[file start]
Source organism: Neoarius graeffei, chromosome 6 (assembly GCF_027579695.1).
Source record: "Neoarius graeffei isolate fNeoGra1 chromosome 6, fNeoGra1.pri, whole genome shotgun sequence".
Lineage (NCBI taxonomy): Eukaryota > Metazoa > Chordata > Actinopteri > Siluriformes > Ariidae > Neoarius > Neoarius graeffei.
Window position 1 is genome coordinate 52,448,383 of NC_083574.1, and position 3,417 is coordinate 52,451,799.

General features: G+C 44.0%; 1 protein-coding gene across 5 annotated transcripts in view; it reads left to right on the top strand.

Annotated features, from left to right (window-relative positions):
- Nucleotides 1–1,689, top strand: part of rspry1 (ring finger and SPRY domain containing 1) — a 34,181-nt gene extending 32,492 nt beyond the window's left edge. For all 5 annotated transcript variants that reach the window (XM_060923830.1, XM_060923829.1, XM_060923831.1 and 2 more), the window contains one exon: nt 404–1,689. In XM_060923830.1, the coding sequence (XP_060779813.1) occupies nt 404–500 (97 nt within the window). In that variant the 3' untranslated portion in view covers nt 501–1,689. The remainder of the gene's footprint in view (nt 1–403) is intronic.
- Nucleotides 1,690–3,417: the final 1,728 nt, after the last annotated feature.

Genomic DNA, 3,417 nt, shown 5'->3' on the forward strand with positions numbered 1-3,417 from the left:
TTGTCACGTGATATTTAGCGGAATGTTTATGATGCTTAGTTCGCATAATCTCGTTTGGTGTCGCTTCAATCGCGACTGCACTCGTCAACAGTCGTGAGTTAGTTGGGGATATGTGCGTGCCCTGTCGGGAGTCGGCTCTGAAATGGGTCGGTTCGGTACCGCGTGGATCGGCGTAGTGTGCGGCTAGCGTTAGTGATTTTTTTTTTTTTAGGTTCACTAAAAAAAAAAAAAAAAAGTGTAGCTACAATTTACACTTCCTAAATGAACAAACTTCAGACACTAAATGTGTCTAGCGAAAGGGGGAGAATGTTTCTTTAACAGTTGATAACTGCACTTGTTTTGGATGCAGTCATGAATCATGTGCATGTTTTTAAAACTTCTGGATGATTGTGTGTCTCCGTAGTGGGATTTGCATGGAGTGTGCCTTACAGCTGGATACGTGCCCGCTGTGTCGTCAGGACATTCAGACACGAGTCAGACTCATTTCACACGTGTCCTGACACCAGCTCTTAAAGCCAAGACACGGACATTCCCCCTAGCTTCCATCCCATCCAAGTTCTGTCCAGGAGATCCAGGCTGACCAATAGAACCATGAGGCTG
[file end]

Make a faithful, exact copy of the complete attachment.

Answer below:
Source organism: Neoarius graeffei, chromosome 6 (assembly GCF_027579695.1).
Source record: "Neoarius graeffei isolate fNeoGra1 chromosome 6, fNeoGra1.pri, whole genome shotgun sequence".
Lineage (NCBI taxonomy): Eukaryota > Metazoa > Chordata > Actinopteri > Siluriformes > Ariidae > Neoarius > Neoarius graeffei.
Window position 1 is genome coordinate 52,448,383 of NC_083574.1, and position 3,417 is coordinate 52,451,799.

General features: G+C 44.0%; 1 protein-coding gene across 5 annotated transcripts in view; it reads left to right on the top strand.

Annotated features, from left to right (window-relative positions):
- Nucleotides 1–1,689, top strand: part of rspry1 (ring finger and SPRY domain containing 1) — a 34,181-nt gene extending 32,492 nt beyond the window's left edge. For all 5 annotated transcript variants that reach the window (XM_060923830.1, XM_060923829.1, XM_060923831.1 and 2 more), the window contains one exon: nt 404–1,689. In XM_060923830.1, the coding sequence (XP_060779813.1) occupies nt 404–500 (97 nt within the window). In that variant the 3' untranslated portion in view covers nt 501–1,689. The remainder of the gene's footprint in view (nt 1–403) is intronic.
- Nucleotides 1,690–3,417: the final 1,728 nt, after the last annotated feature.

Genomic DNA, 3,417 nt, shown 5'->3' on the forward strand with positions numbered 1-3,417 from the left:
TTGTCACGTGATATTTAGCGGAATGTTTATGATGCTTAGTTCGCATAATCTCGTTTGGTGTCGCTTCAATCGCGACTGCACTCGTCAACAGTCGTGAGTTAGTTGGGGATATGTGCGTGCCCTGTCGGGAGTCGGCTCTGAAATGGGTCGGTTCGGTACCGCGTGGATCGGCGTAGTGTGCGGCTAGCGTTAGTGATTTTTTTTTTTTTAGGTTCACTAAAAAAAAAAAAAAAAAGTGTAGCTACAATTTACACTTCCTAAATGAACAAACTTCAGACACTAAATGTGTCTAGCGAAAGGGGGAGAATGTTTCTTTAACAGTTGATAACTGCACTTGTTTTGGATGCAGTCATGAATCATGTGCATGTTTTTAAAACTTCTGGATGATTGTGTGTCTCCGTAGTGGGATTTGCATGGAGTGTGCCTTACAGCTGGATACGTGCCCGCTGTGTCGTCAGGACATTCAGACACGAGTCAGACTCATTTCACACGTGTCCTGACACCAGCTCTTAAAGCCAAGACACGGACATTCCCCCTAGCTTCCATCCCATCCAAGTTCTGTCCAGGAGATCCAGGCTGACCAATAGAACCATGAGGCTG